I finally tried one of my many samples of MCT powder from the Japanese company Nisshin OlliO Group. It was actually more palatable than the oil for me and easy to transport in these little sachets. It looks quite milky when you mix it! It made me think a lot.

Translation of the packet:
Name: Powdered fat: Ingredients: Medium chain fatty acids, dextrin, modified starch.
Contains: 13 g. Best before: See base.
Storage: Store in a dark place away from moisture or heat.
To Eat
– As it melts easily into hot or cold foods, it can be added to a variety of dishes.
– Using one 13g pack at a time, use three packs a day as a guideline.
Nutritional Information
Per pack (13g)
Energy: 100 kcal
Protein: 0 g
Fats: 9.7g
Carbohydrates: 3.1g
Sodium: 3.5 mg
Potassium: 0.16 mg
Phosphorus: 0 mg
Medium chain fatty acids: 9.1g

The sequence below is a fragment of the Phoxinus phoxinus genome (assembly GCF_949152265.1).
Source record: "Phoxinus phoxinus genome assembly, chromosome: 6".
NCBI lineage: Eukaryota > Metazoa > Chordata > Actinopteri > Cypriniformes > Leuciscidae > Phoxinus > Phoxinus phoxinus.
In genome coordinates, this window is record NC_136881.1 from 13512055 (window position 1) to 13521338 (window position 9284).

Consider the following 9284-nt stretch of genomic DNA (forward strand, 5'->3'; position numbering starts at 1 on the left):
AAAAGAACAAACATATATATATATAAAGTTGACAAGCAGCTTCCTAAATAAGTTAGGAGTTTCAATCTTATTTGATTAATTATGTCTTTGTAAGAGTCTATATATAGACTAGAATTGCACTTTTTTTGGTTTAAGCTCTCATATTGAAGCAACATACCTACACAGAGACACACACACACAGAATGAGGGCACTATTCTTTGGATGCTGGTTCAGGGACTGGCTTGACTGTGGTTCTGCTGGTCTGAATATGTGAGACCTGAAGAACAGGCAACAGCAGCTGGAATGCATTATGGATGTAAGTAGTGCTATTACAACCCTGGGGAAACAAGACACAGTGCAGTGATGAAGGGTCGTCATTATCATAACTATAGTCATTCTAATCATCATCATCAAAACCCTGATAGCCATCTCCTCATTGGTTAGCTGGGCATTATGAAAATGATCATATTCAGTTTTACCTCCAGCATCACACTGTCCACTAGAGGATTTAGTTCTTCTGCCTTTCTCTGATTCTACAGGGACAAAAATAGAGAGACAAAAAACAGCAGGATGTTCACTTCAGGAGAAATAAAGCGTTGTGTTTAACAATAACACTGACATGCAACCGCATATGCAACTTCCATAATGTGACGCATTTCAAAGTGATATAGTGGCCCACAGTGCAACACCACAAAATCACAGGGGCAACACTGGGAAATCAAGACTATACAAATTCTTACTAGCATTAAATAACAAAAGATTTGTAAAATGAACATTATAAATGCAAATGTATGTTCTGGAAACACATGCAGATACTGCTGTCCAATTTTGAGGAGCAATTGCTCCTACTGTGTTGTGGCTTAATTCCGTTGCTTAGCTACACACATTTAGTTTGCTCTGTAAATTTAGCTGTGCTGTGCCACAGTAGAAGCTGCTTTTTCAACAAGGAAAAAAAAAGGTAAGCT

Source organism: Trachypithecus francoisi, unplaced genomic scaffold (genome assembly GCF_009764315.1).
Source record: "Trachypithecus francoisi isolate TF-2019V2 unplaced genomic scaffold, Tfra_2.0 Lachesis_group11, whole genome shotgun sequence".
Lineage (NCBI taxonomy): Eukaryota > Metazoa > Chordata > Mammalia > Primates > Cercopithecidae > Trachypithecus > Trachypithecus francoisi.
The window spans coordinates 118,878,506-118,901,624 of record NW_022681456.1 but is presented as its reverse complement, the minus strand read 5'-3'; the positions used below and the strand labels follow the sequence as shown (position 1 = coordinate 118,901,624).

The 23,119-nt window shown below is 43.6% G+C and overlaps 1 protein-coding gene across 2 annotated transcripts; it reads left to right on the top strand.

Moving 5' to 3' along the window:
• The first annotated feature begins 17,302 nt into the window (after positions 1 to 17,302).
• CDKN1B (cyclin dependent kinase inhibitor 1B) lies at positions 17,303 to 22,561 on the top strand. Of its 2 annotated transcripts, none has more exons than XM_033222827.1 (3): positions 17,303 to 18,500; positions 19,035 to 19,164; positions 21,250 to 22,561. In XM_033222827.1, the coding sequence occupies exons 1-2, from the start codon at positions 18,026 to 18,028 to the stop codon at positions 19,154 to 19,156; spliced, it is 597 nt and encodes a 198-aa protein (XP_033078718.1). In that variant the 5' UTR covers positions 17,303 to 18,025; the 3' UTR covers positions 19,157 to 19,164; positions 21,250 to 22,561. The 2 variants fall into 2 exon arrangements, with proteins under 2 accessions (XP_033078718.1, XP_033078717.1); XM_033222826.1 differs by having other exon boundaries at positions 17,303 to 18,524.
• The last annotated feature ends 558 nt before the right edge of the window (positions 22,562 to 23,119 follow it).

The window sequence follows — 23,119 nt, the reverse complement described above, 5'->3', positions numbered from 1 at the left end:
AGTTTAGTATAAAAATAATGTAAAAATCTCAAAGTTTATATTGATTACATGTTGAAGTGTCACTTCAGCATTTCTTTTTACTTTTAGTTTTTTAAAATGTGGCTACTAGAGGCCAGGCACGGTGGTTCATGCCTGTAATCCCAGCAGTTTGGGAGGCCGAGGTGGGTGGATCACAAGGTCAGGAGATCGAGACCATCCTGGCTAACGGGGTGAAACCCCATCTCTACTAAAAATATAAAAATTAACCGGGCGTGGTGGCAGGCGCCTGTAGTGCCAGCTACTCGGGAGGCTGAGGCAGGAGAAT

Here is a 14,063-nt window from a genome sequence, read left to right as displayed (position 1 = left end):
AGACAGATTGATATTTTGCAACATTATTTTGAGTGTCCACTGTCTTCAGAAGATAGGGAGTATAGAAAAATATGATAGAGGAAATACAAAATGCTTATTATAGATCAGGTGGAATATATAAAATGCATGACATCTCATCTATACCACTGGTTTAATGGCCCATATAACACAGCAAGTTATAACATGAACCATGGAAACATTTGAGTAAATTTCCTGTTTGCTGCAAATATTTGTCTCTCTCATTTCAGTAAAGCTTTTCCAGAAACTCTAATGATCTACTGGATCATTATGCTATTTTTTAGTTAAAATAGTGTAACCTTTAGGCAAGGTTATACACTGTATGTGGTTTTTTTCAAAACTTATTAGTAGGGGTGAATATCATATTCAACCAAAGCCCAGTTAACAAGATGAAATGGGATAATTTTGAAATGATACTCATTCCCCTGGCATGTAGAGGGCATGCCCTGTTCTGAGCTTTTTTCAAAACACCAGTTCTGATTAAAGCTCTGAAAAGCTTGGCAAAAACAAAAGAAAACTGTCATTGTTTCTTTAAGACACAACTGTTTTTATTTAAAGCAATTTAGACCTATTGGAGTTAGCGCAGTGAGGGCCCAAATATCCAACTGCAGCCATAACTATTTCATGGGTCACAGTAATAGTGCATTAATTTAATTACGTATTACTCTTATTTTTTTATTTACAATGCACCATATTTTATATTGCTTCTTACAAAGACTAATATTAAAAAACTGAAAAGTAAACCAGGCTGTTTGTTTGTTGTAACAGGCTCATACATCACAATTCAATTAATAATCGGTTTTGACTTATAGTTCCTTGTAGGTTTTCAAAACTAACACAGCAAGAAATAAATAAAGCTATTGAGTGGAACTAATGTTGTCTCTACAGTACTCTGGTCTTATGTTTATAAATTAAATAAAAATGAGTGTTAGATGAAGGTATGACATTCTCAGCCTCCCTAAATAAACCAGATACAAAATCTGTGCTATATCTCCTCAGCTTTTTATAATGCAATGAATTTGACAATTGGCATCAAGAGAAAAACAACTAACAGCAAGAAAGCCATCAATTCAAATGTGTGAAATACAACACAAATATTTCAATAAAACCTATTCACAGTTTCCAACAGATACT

Here is the patent showing how they make it into a powder- I was curious!
Can be used to treat protein energy malnutrition (PEM). 
More about what is happening in and around Japan with these products:
My thoughts: 
It is quite striking to me that in Japan and South Korea these types of products are being used mainly in clinical settings and for the elderly while in this country use appears to be primarily for superficial reasons or for the dietary treatment of malabsorption syndromes (primary use of MCT oil since the 1950’s). We have started to improve focus in this area but culturally we don’t seem to value the research as much. I feel we are moving forward but still at snails pace.
In this country we are still in the stage where nutrition in care homes and in NHS hospitals is still not appropriate and we are only just starting to recognise how useful MCTs can be for treating neurological disorders and diseases. Imagine how fantastic it would be if a cancer patient received these MCT sachets rather than this sugar filled junk that they love to chuck at us!

It wouldn’t be typical, for example, for a brain cancer patient with epilepsy or an Alzheimer’s patient to buy our equivalent to the powders! When people see this they think about the body more than the brain which I find ironic.